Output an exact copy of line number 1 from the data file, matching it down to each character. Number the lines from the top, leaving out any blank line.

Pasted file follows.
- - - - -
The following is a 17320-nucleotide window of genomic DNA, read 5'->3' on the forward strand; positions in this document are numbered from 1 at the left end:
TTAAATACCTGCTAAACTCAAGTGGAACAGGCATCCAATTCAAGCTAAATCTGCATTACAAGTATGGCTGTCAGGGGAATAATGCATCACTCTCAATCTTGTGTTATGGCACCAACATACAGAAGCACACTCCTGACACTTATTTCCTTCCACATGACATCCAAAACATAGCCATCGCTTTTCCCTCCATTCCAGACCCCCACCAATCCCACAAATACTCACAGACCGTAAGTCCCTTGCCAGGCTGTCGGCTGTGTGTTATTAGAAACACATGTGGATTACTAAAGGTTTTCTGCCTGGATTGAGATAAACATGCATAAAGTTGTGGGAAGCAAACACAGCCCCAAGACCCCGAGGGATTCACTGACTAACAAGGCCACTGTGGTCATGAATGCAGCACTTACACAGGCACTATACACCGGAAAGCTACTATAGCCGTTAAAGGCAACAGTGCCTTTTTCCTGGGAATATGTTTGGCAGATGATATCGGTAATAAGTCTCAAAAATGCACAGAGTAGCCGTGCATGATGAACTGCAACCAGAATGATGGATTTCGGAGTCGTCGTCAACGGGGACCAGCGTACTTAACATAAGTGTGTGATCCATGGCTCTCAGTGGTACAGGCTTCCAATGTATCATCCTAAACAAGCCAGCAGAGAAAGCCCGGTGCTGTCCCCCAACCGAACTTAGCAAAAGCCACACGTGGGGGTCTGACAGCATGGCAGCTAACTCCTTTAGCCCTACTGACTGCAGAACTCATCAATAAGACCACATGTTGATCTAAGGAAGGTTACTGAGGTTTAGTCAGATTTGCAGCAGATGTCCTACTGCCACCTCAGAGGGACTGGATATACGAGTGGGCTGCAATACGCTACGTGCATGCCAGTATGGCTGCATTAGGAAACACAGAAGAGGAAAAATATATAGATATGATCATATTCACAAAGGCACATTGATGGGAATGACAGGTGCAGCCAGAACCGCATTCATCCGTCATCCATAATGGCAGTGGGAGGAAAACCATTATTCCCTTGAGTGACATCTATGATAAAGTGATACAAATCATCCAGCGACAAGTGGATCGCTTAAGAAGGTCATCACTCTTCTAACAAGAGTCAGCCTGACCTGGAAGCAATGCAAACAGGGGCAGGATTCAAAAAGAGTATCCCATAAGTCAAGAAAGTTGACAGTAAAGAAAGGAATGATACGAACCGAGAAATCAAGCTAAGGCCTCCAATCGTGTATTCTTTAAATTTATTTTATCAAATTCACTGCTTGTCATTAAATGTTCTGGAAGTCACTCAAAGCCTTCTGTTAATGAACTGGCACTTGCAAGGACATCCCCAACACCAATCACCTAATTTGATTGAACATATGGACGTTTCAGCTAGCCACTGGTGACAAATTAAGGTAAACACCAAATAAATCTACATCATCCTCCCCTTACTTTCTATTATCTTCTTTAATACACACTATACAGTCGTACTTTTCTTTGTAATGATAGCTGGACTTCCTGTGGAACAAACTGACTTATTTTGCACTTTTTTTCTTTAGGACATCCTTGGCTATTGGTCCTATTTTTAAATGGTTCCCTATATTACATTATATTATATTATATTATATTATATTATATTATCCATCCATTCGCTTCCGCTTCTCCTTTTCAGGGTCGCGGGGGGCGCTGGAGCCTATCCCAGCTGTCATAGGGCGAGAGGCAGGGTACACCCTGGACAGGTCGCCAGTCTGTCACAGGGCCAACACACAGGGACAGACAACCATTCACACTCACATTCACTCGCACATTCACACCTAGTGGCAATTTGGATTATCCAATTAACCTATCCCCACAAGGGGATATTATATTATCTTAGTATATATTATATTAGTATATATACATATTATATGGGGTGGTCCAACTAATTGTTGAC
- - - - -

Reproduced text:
The following is a 17320-nucleotide window of genomic DNA, read 5'->3' on the forward strand; positions in this document are numbered from 1 at the left end: